New York has a very rich history of strong contributions to heavy music. While the NYHC pioneers get worshipped (and justly so), New York often gets overlooked in discussions of other influential heavy music scenes. Our below choices for the Top 20 New York Hardcore and Metal Albums of All-Time will hopefully get those discussions going again, with New York getting the proper respect it deserves this time.
Urban Discipline (1992)
Biohazard were one of the first metal acts to gain a crossover audience with hip-hop fans. While still heavily grounded in hardcore and groove-metal, the group’s second album saw them integrate rap influences to great success. Biohazard’s versatility saw them being a credible opening act for both traditional metal acts such as Slayer and hip-hop acts such as House of Pain. The main single from this album, “Punishment,” may be one of the most appropriately titled tracks in the history of metal.
Prior to forming popular Goth-metal group Type O Negative, bassist/vocalist Peter Steele trolled in pure nihilism with this aggressive Brooklyn hardcore outfit. While there are some similar lyrical themes–failings of religion in “Angry Neurotic Catholics” and introspective depression in “Inner Conflict”–overall Carnivore was a much angrier beast and engaged in more incisive imagery on songs like “Jesus Hitler.” Steele would also show off the distinctive bass sound he later refined in Type O Negative, making these songs sound as thick as they were pissed off.
18. Made Out of Babies
The Ruiner (2008)
This now-defunct Brooklyn quartet quite nicely straddled the bridge between early ’90s-style AmRep noise-rock and the post-metal atmospherics of bands like Neurosis and Isis. The shrill vocals of Julie Christmas gave off an air of emotional instability that lent chaos to the fine-tuned musical approach of the rest of the band. It may not have been “metal” in the traditional sense, but the air of desperation communicated in every track is smothering in its heaviness.
Scattered, Smothered & Covered (1995)
The skateboarding wipeouts depicted in the music video for the song “Scrape” may have gotten the most notoriety for this noise-rock trio, but everything else on this album is fully worthy of your attention. Unsane’s third album was a caustic, stripped-down affair that was sheer noise punishment. Their label, Amphetamine Reptile, made its name by putting out some of the noisiest affairs in heavy music, and this was no exception.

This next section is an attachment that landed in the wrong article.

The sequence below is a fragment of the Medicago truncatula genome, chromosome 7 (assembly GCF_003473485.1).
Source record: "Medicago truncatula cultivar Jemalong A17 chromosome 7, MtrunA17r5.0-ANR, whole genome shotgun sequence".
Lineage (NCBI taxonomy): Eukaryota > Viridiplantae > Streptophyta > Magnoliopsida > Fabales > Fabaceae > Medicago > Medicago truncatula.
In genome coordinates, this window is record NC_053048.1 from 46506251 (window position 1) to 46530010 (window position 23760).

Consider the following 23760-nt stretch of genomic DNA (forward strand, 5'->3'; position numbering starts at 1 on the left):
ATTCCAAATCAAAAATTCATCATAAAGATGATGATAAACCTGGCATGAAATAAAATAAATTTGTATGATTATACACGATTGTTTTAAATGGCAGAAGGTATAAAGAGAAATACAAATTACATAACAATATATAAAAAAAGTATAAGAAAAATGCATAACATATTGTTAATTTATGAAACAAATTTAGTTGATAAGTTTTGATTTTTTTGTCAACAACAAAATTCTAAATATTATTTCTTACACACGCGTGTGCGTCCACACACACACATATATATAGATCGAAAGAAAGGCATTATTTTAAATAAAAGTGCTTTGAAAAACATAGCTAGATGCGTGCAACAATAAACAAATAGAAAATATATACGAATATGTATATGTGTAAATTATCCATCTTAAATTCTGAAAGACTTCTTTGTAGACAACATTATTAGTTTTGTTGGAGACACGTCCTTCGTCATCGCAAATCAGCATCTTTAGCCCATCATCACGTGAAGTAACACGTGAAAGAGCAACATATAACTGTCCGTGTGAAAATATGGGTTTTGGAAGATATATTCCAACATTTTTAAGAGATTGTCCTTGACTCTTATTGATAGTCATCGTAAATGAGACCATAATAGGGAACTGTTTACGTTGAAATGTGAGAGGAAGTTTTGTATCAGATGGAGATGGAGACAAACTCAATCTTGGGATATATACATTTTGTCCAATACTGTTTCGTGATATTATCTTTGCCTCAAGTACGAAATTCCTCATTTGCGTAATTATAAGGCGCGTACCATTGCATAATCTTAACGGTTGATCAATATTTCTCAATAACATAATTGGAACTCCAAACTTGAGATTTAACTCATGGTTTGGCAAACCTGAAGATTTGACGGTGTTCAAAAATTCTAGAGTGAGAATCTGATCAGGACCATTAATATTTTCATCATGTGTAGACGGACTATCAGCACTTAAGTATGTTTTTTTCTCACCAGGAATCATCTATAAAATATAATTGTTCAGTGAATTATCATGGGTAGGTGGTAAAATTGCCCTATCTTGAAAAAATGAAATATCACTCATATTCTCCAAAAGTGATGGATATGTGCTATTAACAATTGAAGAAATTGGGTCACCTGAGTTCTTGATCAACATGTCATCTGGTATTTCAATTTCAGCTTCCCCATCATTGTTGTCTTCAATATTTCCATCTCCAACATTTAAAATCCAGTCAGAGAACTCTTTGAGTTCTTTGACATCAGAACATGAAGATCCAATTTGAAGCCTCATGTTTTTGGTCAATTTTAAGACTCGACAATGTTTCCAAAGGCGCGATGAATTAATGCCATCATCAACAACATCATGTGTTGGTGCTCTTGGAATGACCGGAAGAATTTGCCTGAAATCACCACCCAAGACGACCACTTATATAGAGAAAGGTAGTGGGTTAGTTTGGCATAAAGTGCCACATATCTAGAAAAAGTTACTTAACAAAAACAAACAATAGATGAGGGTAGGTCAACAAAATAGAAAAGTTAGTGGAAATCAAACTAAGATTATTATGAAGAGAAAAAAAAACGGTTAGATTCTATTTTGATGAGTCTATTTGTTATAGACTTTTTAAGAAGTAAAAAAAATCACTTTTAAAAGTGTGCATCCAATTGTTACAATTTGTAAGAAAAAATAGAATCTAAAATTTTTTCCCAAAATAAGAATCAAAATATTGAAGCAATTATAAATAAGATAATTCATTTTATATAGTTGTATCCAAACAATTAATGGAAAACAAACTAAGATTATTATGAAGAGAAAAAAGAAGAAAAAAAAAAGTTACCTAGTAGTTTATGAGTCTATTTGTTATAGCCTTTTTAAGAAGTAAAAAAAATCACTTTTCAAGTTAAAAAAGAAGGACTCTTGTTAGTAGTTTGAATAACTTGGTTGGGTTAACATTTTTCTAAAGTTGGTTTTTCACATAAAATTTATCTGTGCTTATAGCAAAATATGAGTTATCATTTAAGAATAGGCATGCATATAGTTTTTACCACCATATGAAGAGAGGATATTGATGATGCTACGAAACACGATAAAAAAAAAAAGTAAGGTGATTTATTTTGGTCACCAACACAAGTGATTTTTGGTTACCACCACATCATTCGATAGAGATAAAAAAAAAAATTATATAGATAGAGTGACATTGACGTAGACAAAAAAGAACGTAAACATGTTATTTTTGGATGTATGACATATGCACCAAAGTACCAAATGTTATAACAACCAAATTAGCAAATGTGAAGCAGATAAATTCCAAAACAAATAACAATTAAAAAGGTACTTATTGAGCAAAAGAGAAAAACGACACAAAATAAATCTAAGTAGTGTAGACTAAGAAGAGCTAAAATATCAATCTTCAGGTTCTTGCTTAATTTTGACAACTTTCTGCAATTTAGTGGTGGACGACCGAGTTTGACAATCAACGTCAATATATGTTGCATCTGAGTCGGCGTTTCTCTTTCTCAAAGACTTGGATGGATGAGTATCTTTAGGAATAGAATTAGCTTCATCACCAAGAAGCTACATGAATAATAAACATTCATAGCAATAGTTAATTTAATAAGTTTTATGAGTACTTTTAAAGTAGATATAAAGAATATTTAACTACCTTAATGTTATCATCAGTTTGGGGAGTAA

16. Sick Of It All
Blood, Sweat, and No Tears (1989)
Though commercial success would ensue with later releases, Sick Of It All’s debut full-length would position them to be just as vital to the NYHC scene as bands that broke earlier in the decade. The riffs were heavy enough to inspire some very fired-up pitting while vocalist Lou Koller spit out insanely catchy shout-along choruses on lively anthems such as “My Life” and “Injustice System.” The world view on their debut was also a little angrier than later releases, as evident on tracks like “World Full of Hate” and “Friends Like You.”
Fire Down Under (1981)
Riot built up their name as a heavy rock band with its first two albums, but on their third release they amped up the heaviness and put out a metallic slab that competed with the New Wave of British Heavy Metal movement that was happening across the pond during this time period. The songs were faster-paced and the guitars of Mark Reale were downright blazing, but the songs still retained the catchiness honed during their more traditional hard rock period.
Into Darkness (1990)
Winter defied the typical metal stereotypes of fast guitars and fast drumming by slowing their music down to a molasses-like crawl, making for a sound that was almost suffocating at times, but in the end was incredibly rewarding. The band would occasionally rise up out of the muck for air, only to plunge back into the murky depths soon after. Into Darkness is a landmark album in the annals of doom metal, though as slow as this gets, it would be more apt to describe this as dooooooooooooooooooooom metal.
Prong may have gotten their start in the ’80s NYHC scene, but they didn’t really find their voice until they started incorporating more Pantera-esque groove into their riffs and dabbling in industrial-metal. The addition of ex-Killing Joke member Paul Raven on bass just turned the tide even more in their favor, leading to a release that proved to be as catchy as it was heavy. Tracks like “Whose Fist Is This Anyway?” and “Snap Your Fingers, Snap Your Neck” made the body dance as much as the head banged.
12. Twisted Sister
Under The Blade (1982)
Their biggest hits may have come later, but as far as we’re concerned this is the best TS album. Dee Snider’s vocals sound genuinely threatening on the Iron Maiden-esque “Under The Blade” and the ominously slow burner “Destroyer.” The catchy sing-along greatness that would come with their later hits would also be hinted at on “Bad Boys (of Rock ‘N’ Roll),” but overall the group’s debut is a credibly heavy slice of pure metal.
11. Brutal Truth
Sounds of the Animal Kingdom (1997)
This grindcore quartet had already established themselves as leaders of the genre with their prior two albums, but Animal Kingdom saw them tossing every ingredient into the pot and cooking up a deviously wicked brew. Very much remaining in the grindcore wheelhouse, Brutal Truth varied up their sound and would slow down every now and then for moments of noise and an occasional bluesy riff that somehow made their madness sound even more manic.